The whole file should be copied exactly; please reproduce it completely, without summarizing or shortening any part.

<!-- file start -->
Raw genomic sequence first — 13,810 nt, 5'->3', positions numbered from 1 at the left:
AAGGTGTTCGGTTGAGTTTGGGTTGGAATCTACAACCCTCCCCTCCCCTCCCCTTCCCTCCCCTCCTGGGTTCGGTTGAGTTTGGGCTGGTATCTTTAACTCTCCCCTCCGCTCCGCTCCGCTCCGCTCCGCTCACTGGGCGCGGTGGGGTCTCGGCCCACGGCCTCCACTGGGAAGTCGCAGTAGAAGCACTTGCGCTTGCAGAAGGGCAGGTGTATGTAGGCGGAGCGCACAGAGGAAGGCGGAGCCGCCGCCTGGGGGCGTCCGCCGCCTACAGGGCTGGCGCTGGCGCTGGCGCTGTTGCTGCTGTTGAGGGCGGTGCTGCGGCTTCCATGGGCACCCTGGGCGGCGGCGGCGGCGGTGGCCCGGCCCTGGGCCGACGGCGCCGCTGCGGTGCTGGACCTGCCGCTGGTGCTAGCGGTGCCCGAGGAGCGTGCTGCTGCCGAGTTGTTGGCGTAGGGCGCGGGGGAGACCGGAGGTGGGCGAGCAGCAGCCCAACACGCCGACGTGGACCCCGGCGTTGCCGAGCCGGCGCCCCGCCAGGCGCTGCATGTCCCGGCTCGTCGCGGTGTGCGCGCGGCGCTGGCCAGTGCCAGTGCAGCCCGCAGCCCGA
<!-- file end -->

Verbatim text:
Raw genomic sequence first — 13,810 nt, 5'->3', positions numbered from 1 at the left:
AAGGTGTTCGGTTGAGTTTGGGTTGGAATCTACAACCCTCCCCTCCCCTCCCCTTCCCTCCCCTCCTGGGTTCGGTTGAGTTTGGGCTGGTATCTTTAACTCTCCCCTCCGCTCCGCTCCGCTCCGCTCCGCTCACTGGGCGCGGTGGGGTCTCGGCCCACGGCCTCCACTGGGAAGTCGCAGTAGAAGCACTTGCGCTTGCAGAAGGGCAGGTGTATGTAGGCGGAGCGCACAGAGGAAGGCGGAGCCGCCGCCTGGGGGCGTCCGCCGCCTACAGGGCTGGCGCTGGCGCTGGCGCTGTTGCTGCTGTTGAGGGCGGTGCTGCGGCTTCCATGGGCACCCTGGGCGGCGGCGGCGGCGGTGGCCCGGCCCTGGGCCGACGGCGCCGCTGCGGTGCTGGACCTGCCGCTGGTGCTAGCGGTGCCCGAGGAGCGTGCTGCTGCCGAGTTGTTGGCGTAGGGCGCGGGGGAGACCGGAGGTGGGCGAGCAGCAGCCCAACACGCCGACGTGGACCCCGGCGTTGCCGAGCCGGCGCCCCGCCAGGCGCTGCATGTCCCGGCTCGTCGCGGTGTGCGCGCGGCGCTGGCCAGTGCCAGTGCAGCCCGCAGCCCGA